1963 May 2

“D” Day in Birmingham – Martin Luther King Mobilizes Children for Demonstrations

 

“D” Day was one of the pivotal events of Martin Luther King’s civil rights campaign in Birmingham, Alabama. Against the advice of some of his advisors, he mobilized hundreds of school children to demonstrate against segregation. A reported 959 children were jailed, filling the Birmingham jail, and 1,000 stayed out of school the next day. The use of fire hoses and police dogs against demonstrators the following day, May 3, 1963, created international outrage and inspired demonstrations across the country.

In response to the growing civil rights crisis, President Kennedy went on national television on June 11, 1963, and promised to send a civil rights bill to Congress. An amended version of that bill became the 1964 Civil Rights Act, which President Lyndon Johnson signed into law on July 2, 1964.

Watch the Birmingham “Children’s March” (with later interviews with some of the children): http://www.youtube.com/watch?v=5c113fq3vhQ

Visit the Birmingham Civil Rights Institute: http://bcri.org/index.html

Read: Diane McWhorter, Carry Me Home: Birmingham, Alabama: The Climactic Battle of the Civil Rights Revolution (2001)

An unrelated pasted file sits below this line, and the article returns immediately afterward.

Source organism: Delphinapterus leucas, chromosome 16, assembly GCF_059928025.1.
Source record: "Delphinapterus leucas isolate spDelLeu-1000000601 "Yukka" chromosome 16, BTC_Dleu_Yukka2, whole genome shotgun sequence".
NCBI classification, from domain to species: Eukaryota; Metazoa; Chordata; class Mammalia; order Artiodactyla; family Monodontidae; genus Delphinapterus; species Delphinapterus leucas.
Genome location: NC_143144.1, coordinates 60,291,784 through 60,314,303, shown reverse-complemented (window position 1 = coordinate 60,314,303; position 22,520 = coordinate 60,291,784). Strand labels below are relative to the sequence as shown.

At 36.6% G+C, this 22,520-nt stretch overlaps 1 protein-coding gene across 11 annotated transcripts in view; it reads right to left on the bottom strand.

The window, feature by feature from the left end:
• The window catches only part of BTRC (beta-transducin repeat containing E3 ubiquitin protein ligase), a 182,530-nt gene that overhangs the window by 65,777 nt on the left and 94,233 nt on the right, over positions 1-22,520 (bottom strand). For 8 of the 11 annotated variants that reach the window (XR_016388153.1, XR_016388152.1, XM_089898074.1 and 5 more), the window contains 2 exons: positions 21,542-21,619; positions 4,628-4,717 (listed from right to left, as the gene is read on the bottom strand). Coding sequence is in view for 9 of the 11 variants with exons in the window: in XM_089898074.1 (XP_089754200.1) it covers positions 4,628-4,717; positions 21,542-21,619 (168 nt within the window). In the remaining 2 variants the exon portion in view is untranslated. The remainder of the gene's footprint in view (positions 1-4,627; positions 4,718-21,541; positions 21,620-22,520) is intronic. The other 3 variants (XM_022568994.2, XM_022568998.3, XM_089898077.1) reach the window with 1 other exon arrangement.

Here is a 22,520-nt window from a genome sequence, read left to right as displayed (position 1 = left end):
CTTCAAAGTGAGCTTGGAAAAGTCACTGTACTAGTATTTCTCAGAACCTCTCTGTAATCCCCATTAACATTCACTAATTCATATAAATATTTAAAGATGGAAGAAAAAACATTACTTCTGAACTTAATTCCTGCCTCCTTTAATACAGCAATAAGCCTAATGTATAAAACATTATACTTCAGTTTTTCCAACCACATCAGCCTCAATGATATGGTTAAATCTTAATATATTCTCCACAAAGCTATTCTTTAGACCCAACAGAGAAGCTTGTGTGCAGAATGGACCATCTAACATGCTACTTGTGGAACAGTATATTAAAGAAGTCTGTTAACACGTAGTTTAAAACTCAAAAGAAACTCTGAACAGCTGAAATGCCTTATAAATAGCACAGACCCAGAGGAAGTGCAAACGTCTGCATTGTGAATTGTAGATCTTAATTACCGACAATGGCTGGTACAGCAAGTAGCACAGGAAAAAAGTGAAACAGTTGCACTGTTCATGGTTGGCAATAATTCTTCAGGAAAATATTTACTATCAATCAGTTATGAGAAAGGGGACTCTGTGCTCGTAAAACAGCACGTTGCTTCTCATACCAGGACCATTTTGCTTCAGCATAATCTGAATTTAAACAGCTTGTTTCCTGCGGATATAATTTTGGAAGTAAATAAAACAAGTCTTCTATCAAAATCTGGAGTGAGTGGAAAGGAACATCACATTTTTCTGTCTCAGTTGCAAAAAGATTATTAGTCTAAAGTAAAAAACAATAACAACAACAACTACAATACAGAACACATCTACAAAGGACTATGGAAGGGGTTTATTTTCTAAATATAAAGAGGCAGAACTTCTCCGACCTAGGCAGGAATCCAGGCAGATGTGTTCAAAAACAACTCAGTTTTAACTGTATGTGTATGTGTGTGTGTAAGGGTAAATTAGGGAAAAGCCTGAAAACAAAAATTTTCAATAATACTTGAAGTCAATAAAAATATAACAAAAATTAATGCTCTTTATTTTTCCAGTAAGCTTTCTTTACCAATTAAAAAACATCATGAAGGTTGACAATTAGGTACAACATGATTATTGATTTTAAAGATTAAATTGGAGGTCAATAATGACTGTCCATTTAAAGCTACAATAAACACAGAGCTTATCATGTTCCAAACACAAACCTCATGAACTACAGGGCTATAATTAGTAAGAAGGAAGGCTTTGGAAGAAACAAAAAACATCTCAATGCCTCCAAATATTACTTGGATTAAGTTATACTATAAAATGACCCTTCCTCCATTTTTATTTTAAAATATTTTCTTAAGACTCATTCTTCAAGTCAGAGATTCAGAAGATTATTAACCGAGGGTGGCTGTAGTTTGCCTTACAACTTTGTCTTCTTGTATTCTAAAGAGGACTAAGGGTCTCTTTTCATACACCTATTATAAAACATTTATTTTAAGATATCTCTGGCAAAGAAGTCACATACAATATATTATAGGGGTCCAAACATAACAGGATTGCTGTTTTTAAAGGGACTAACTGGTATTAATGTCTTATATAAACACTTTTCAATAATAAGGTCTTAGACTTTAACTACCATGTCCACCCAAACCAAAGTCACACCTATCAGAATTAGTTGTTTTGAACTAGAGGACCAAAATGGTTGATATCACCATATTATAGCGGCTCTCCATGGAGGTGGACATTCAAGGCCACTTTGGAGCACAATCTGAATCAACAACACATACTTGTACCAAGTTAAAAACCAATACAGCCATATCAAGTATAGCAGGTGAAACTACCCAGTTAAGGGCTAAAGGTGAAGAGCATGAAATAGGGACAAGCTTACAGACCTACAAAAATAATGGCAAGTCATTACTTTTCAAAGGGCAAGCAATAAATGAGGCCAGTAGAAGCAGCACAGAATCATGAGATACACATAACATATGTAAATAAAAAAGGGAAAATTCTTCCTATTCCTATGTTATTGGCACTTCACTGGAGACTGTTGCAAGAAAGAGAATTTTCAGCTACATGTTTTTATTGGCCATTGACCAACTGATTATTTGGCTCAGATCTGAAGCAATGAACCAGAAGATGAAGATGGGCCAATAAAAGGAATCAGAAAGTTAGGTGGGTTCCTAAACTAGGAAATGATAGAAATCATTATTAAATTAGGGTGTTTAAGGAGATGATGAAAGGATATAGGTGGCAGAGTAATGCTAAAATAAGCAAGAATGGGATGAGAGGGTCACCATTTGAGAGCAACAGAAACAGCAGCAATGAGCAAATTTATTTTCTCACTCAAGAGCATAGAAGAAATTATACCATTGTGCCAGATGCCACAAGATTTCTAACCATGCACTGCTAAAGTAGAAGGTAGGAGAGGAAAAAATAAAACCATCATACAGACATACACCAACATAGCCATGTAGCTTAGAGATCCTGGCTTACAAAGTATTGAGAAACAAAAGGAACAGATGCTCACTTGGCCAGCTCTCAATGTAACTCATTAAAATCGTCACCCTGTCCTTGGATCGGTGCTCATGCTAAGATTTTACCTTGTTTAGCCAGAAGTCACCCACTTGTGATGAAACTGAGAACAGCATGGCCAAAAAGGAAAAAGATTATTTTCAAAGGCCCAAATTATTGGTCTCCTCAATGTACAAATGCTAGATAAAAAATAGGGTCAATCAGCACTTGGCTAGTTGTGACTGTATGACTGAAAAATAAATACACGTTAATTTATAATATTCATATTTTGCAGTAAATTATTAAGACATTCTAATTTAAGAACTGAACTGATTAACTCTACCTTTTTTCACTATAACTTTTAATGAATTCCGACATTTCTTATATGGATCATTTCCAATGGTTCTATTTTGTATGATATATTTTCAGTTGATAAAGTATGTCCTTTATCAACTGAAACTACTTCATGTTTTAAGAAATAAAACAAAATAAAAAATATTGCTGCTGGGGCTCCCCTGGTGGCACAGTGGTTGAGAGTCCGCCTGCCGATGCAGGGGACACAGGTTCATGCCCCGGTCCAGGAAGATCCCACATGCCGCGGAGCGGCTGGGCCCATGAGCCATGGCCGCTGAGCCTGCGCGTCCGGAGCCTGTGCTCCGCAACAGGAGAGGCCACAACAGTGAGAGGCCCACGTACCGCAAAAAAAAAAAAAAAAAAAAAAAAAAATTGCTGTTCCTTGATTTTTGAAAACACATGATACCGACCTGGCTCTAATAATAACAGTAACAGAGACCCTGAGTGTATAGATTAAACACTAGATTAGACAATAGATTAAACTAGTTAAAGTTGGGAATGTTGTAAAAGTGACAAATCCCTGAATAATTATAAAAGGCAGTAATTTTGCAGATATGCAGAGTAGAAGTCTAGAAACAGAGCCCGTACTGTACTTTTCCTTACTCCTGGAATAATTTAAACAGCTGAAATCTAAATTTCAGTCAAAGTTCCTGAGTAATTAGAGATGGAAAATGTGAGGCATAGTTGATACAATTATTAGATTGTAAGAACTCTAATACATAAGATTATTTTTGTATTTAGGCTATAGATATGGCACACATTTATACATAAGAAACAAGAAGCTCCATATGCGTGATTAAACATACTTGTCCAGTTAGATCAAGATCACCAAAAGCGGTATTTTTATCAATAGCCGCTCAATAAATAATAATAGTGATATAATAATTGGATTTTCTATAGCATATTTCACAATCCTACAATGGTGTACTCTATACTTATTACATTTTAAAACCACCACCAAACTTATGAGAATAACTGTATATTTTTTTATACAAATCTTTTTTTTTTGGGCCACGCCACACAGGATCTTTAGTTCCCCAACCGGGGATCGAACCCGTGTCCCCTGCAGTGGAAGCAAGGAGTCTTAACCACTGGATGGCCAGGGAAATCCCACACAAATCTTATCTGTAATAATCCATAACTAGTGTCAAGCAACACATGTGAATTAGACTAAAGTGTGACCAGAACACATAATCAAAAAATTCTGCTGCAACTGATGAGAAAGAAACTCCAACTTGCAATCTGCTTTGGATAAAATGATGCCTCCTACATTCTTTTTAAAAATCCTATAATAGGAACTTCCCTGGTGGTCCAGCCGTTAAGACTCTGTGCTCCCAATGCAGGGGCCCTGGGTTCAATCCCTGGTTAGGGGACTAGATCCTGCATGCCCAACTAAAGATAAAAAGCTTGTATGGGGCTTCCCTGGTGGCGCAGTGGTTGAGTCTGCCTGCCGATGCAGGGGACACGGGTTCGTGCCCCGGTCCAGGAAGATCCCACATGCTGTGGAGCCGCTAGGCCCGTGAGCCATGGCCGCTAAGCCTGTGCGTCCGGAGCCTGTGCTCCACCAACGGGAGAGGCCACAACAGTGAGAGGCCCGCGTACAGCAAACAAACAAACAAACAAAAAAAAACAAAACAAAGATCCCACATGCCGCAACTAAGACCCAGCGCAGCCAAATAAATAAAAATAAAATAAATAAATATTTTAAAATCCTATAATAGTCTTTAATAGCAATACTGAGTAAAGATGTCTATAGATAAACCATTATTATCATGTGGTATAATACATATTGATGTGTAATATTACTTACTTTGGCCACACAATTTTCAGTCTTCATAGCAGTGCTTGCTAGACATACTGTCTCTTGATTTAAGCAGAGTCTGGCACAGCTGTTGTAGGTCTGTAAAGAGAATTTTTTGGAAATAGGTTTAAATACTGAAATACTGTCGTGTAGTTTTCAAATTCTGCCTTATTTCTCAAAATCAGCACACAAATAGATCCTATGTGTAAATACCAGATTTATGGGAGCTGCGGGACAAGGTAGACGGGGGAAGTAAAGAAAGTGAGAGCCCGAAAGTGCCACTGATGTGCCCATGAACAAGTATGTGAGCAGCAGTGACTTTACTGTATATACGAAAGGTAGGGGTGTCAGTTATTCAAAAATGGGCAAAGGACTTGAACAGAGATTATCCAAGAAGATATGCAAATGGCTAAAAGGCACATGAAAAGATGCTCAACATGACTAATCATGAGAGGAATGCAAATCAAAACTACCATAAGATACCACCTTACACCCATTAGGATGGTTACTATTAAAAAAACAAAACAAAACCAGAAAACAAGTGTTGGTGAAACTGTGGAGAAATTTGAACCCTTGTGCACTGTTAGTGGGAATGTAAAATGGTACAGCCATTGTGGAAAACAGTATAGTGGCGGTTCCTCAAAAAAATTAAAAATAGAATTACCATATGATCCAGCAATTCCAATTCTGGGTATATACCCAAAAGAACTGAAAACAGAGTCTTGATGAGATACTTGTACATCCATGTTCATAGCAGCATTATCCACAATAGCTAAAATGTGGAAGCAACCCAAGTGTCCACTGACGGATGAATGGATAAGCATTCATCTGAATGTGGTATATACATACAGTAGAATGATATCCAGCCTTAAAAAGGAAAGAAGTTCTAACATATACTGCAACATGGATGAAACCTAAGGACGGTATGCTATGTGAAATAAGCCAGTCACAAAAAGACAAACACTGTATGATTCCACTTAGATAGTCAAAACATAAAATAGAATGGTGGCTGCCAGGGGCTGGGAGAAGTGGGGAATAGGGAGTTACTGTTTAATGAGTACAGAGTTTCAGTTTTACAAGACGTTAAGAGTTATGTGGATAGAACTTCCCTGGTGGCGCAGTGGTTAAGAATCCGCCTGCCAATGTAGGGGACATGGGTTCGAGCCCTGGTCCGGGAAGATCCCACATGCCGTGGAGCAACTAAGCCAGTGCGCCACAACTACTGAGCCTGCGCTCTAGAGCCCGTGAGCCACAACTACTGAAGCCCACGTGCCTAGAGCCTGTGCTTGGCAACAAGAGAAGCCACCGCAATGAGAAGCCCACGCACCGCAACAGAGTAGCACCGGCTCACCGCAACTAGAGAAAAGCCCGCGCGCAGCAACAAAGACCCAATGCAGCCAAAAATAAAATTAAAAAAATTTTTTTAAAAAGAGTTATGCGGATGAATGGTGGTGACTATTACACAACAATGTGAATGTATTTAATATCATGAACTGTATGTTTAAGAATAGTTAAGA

Find a Day

Go
Abortion Rights ACLU african-americans Alice Paul anti-communism Anti-Communist Hysteria Birth Control Brown v. Board of Education Censorship CIA Civil Rights Civil Rights Act of 1964 Cold War Espionage Act FBI First Amendment Fourteenth Amendment freedom of speech Free Speech Gay Rights Hate Speech homosexuality Hoover, J. Edgar HUAC Japanese American Internment King, Dr. Martin Luther Ku Klux Klan Labor Unions Lesbian and Gay Rights Loyalty Oaths McCarthy, Sen. Joe New York Times Obscenity Police Misconduct Same-Sex Marriage Separation of Church and State Sex Discrimination Smith Act Spying Spying on Americans Vietnam War Voting Rights Voting Rights Act of 1965 War on Terror Watergate White House Women's Rights Women's Suffrage World War I World War II Relocation Camps

Topics

Tell Us What You Think

We want to hear your comments, criticisms and suggestions!